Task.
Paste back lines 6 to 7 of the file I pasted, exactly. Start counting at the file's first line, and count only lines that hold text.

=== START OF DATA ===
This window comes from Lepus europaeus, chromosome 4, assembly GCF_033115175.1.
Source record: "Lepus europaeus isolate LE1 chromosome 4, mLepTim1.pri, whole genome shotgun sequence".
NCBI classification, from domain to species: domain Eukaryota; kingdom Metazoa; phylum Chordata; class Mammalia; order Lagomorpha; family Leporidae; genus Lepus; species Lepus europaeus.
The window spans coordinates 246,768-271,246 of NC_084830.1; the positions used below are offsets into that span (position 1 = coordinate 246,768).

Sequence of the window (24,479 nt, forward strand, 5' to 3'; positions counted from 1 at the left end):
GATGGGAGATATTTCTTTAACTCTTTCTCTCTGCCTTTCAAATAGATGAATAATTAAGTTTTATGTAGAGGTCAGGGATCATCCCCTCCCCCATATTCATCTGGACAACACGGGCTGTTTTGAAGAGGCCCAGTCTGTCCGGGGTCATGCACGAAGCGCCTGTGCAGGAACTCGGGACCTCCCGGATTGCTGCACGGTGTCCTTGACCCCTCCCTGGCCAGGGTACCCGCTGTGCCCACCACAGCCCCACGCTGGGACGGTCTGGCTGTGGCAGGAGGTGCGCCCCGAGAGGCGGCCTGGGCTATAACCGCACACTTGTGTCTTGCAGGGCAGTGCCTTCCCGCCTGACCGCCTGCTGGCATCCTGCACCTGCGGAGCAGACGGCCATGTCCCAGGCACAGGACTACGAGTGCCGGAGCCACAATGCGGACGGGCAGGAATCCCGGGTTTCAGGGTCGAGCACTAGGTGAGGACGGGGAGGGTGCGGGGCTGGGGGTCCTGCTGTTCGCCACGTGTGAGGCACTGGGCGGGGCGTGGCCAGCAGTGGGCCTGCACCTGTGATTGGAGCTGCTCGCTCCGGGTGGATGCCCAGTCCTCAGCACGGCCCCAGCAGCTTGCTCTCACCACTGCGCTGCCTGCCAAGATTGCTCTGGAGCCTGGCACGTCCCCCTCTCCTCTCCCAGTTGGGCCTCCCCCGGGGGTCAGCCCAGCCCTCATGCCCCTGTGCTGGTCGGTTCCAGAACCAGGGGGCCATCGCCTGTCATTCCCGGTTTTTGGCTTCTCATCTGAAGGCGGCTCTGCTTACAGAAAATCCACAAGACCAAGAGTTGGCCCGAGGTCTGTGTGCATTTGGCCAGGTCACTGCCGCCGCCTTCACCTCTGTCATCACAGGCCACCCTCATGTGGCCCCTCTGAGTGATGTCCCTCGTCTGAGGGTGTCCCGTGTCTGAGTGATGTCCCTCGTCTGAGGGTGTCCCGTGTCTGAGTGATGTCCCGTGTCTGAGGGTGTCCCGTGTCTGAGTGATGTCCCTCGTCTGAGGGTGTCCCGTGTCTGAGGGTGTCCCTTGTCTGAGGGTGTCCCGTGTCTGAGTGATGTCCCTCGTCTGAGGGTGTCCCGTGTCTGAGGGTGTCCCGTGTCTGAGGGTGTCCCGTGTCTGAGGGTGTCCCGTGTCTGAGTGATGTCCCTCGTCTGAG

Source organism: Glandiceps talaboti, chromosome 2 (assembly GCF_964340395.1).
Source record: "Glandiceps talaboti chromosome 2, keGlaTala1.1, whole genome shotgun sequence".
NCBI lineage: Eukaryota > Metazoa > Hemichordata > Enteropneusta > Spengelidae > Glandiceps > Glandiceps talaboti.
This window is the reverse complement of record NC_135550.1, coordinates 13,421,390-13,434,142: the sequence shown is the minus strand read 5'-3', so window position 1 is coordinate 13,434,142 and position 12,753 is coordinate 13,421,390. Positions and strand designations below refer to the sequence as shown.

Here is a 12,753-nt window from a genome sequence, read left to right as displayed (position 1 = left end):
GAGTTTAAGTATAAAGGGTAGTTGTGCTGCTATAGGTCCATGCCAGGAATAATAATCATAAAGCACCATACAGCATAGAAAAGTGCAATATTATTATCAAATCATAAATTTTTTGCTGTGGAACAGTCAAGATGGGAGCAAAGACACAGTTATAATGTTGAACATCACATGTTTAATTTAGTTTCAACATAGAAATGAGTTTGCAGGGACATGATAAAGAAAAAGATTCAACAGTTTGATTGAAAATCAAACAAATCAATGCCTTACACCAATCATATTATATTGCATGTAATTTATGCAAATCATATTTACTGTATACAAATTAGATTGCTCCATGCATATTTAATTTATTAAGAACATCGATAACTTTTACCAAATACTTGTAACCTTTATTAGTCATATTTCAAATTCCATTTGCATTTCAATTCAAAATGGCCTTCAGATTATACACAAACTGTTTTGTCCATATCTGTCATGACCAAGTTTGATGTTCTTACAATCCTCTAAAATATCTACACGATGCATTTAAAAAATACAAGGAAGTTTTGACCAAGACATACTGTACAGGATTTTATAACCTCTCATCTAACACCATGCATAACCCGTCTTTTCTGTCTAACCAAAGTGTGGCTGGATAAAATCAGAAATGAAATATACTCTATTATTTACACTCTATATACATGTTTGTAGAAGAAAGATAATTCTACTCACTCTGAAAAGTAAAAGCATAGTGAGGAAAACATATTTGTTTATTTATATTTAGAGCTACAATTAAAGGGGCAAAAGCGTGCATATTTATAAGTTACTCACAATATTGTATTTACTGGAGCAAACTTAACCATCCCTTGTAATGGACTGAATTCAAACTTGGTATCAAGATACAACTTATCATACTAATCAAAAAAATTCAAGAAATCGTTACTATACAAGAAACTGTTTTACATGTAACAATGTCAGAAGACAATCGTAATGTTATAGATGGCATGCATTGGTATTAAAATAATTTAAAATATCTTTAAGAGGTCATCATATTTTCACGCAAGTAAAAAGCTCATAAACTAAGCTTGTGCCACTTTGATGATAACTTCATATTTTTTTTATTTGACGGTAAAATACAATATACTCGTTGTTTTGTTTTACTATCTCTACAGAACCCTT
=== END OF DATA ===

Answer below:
GATGGGAGATATTTCTTTAACTCTTTCTCTCTGCCTTTCAAATAGATGAATAATTAAGTTTTATGTAGAGGTCAGGGATCATCCCCTCCCCCATATTCATCTGGACAACACGGGCTGTTTTGAAGAGGCCCAGTCTGTCCGGGGTCATGCACGAAGCGCCTGTGCAGGAACTCGGGACCTCCCGGATTGCTGCACGGTGTCCTTGACCCCTCCCTGGCCAGGGTACCCGCTGTGCCCACCACAGCCCCACGCTGGGACGGTCTGGCTGTGGCAGGAGGTGCGCCCCGAGAGGCGGCCTGGGCTATAACCGCACACTTGTGTCTTGCAGGGCAGTGCCTTCCCGCCTGACCGCCTGCTGGCATCCTGCACCTGCGGAGCAGACGGCCATGTCCCAGGCACAGGACTACGAGTGCCGGAGCCACAATGCGGACGGGCAGGAATCCCGGGTTTCAGGGTCGAGCACTAGGTGAGGACGGGGAGGGTGCGGGGCTGGGGGTCCTGCTGTTCGCCACGTGTGAGGCACTGGGCGGGGCGTGGCCAGCAGTGGGCCTGCACCTGTGATTGGAGCTGCTCGCTCCGGGTGGATGCCCAGTCCTCAGCACGGCCCCAGCAGCTTGCTCTCACCACTGCGCTGCCTGCCAAGATTGCTCTGGAGCCTGGCACGTCCCCCTCTCCTCTCCCAGTTGGGCCTCCCCCGGGGGTCAGCCCAGCCCTCATGCCCCTGTGCTGGTCGGTTCCAGAACCAGGGGGCCATCGCCTGTCATTCCCGGTTTTTGGCTTCTCATCTGAAGGCGGCTCTGCTTACAGAAAATCCACAAGACCAAGAGTTGGCCCGAGGTCTGTGTGCATTTGGCCAGGTCACTGCCGCCGCCTTCACCTCTGTCATCACAGGCCACCCTCATGTGGCCCCTCTGAGTGATGTCCCTCGTCTGAGGGTGTCCCGTGTCTGAGTGATGTCCCTCGTCTGAGGGTGTCCCGTGTCTGAGTGATGTCCCGTGTCTGAGGGTGTCCCGTGTCTGAGTGATGTCCCTCGTCTGAGGGTGTCCCGTGTCTGAGGGTGTCCCTTGTCTGAGGGTGTCCCGTGTCTGAGTGATGTCCCTCGTCTGAGGGTGTCCCGTGTCTGAGGGTGTCCCGTGTCTGAGGGTGTCCCGTGTCTGAGGGTGTCCCGTGTCTGAGTGATGTCCCTCGTCTGAG

Source organism: Glandiceps talaboti, chromosome 2 (assembly GCF_964340395.1).